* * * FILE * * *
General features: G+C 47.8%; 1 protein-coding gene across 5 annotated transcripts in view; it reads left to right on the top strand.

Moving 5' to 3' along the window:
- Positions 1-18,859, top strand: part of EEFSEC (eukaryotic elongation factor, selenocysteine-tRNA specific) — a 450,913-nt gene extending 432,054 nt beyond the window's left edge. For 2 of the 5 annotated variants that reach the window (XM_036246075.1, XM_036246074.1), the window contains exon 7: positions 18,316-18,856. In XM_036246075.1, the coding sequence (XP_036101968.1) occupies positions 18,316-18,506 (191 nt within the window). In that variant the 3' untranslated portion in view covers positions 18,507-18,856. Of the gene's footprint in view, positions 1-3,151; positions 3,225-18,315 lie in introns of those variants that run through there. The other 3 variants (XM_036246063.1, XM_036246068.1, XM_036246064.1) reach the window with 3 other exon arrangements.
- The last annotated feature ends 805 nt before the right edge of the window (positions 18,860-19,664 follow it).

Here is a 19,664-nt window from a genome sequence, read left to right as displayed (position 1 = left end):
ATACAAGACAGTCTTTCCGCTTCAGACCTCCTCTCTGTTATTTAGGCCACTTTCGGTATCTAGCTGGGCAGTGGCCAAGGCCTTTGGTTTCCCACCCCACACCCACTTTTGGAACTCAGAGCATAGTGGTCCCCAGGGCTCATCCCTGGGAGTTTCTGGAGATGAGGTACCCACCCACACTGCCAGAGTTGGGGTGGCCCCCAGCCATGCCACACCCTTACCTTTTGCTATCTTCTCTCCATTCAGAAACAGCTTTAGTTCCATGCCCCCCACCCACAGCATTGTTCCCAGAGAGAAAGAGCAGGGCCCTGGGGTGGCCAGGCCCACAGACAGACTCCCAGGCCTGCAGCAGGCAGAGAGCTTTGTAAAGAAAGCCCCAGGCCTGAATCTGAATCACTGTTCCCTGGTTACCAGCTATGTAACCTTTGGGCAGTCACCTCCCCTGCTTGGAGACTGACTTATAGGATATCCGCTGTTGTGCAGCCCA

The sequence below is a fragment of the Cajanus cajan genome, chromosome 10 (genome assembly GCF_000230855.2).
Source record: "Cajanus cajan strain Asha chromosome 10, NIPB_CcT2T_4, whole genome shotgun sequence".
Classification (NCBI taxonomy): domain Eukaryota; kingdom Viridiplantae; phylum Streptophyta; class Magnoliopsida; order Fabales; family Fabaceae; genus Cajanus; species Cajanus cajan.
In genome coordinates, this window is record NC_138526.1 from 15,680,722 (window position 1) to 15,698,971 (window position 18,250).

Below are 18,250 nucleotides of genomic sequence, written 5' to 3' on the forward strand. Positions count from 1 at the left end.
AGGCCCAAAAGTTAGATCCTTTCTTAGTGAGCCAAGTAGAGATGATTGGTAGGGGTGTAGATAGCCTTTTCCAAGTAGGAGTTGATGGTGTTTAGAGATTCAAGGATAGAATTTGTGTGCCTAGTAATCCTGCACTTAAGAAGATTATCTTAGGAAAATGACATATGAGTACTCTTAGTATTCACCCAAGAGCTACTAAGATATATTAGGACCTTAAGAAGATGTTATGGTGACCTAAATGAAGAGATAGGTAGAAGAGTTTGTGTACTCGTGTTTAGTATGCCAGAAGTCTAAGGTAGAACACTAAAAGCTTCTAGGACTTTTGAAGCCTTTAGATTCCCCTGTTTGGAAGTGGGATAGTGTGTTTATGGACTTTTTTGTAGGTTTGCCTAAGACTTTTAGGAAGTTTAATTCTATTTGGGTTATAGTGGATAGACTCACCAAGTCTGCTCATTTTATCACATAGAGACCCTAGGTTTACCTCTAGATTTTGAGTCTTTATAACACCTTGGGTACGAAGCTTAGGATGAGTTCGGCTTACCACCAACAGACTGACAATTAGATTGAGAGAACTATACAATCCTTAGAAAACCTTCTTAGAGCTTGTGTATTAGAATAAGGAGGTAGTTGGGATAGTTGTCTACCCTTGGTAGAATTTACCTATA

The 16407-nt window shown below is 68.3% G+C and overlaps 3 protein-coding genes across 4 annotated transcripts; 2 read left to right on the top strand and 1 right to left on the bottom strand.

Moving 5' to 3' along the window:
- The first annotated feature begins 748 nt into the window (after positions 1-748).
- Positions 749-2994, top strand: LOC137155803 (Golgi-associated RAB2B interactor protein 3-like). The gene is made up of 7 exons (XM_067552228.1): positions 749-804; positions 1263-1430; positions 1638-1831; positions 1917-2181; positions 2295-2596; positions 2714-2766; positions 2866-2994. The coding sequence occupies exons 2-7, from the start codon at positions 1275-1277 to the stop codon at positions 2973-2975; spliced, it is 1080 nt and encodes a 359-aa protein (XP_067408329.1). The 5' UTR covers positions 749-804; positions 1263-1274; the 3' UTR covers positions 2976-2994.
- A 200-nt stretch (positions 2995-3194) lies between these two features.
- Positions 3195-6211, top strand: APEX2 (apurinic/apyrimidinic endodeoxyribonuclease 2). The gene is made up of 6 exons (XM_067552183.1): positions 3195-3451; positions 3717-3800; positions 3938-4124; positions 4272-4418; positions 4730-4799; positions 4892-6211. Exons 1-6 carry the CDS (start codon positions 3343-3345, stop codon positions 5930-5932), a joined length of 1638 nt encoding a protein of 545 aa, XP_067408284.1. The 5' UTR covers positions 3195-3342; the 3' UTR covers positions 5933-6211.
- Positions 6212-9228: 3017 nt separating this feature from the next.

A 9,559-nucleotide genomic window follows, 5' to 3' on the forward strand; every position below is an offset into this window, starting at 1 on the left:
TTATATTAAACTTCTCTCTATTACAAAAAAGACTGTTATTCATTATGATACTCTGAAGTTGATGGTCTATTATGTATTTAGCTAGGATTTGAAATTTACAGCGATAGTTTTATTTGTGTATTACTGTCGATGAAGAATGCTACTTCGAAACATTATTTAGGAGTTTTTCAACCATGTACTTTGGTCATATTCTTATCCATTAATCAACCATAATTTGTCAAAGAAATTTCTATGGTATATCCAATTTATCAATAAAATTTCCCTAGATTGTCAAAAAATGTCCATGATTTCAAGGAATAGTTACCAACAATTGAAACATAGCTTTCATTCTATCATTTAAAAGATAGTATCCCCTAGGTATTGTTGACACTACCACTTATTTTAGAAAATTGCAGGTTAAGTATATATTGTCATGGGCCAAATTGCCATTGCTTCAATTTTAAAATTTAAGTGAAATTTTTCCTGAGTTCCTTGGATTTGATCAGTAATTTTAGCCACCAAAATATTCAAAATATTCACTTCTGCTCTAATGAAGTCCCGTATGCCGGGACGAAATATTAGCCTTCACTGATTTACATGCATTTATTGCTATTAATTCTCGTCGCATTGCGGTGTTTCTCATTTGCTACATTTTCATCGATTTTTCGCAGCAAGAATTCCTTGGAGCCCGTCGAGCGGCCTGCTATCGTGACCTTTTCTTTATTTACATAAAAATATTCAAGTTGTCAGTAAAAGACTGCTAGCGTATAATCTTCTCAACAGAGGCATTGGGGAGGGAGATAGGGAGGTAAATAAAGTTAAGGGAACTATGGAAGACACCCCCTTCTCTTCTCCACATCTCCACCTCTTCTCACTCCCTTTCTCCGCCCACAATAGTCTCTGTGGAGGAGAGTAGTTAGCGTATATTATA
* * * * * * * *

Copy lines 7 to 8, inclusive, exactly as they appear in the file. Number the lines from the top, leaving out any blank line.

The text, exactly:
The sequence below is a fragment of the Cajanus cajan genome, chromosome 10 (genome assembly GCF_000230855.2).
Source record: "Cajanus cajan strain Asha chromosome 10, NIPB_CcT2T_4, whole genome shotgun sequence".